“Red Noses” is a humorous and moving play, combining death, joy, sorrow, humor, satire, love, singing, and dancing.
It is full of moving moments, humorous dialogue, and thought provoking scenes.
Set in 14th Century France, “Red Noses” is a touching and funny story about Marcel Flote, a Catholic monk, who is eager to help people during the Great Plague that is killing everyone in its path.
At the beginning of the play, Father Flote, played by junior Zachary Green, prays to the heavens looking for an answer to the despair consuming his community and his country.
His answer comes in the form of accidental laughter.
Father Flote then goes on a journey, picking up supporters along the way, to make people laugh in this time of sorrow.
Of course, his journey is not without difficulty.
Flote’s group of saviors include a blind juggler and his assistant, a man who speaks with bells, a nun, two one-legged dancers, mercenary soldiers, a stand-up comic who stammers and another Father who has zero interest in going along with this crowd, but is forced to do so.
The entire cast played their characters as individuals well and seemed to mesh cohesively together, but Green’s performance stood head and shoulders above the rest.
It was clear Green put a lot of time and effort into his character and that came through in his portrayal.
Another stand out performance was given by junior Raymond Del Rio who played blind juggler “Le Grue.” Almost every word that came out of his mouth was hilarious.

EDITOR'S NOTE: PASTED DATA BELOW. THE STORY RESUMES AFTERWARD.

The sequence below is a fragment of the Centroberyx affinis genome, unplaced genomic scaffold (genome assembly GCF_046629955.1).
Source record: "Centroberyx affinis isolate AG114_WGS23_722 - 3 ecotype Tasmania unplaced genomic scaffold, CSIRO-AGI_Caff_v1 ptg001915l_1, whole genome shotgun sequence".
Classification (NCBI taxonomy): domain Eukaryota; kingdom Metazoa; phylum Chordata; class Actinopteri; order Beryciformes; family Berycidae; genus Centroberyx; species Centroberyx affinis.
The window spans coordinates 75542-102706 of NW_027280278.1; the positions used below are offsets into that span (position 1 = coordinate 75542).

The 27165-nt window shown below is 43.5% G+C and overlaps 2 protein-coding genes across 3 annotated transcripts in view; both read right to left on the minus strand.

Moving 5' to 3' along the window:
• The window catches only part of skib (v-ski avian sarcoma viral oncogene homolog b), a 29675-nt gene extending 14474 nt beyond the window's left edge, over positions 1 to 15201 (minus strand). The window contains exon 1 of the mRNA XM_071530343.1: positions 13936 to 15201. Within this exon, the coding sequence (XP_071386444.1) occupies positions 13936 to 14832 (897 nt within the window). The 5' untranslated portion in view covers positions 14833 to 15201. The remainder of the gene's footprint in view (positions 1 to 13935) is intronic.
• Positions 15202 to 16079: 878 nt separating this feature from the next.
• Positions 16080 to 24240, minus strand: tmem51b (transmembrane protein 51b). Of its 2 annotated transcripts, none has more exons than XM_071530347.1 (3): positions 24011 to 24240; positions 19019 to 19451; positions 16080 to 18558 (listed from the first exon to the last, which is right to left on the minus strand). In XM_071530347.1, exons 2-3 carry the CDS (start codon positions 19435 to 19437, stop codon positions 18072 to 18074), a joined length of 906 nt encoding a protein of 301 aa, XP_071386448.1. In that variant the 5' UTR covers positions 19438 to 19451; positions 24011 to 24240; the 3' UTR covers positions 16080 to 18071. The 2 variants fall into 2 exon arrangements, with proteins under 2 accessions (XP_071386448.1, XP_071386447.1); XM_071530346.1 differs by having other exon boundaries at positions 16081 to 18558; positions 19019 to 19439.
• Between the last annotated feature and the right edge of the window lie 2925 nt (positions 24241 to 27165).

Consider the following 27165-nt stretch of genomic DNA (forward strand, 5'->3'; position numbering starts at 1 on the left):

Not only was his dialogue funny, but completely believable in his character being blind.
A ten-minute intermission complemented the extensiveness of the play.
Much of the audience was intrigued and enjoyed the first half of the show, but after the intermission, it was clear some audience members were getting restless.
The humorous dialogue died down, the interest in the story was slowly diminishing, and overall it was just too much time in the same, fairly uncomfortable, seat.
It would have been nice to see the set and scenery change, at least after the intermission.
However, the play allowed you to walk away with something to contemplate and with your brain feeling stimulated.
The play is worth watching, but be prepared for the length of time you will be sitting in that seat as it started at 7:30 p.m. and did not end until 11 p.m.
“Red Noses” will have another performance tonight and Saturday at 7:30 p.m., followed by a matinee performance on Sunday at 1:30 p.m.
Sarah Sleeger can be reached at firstname.lastname@example.org.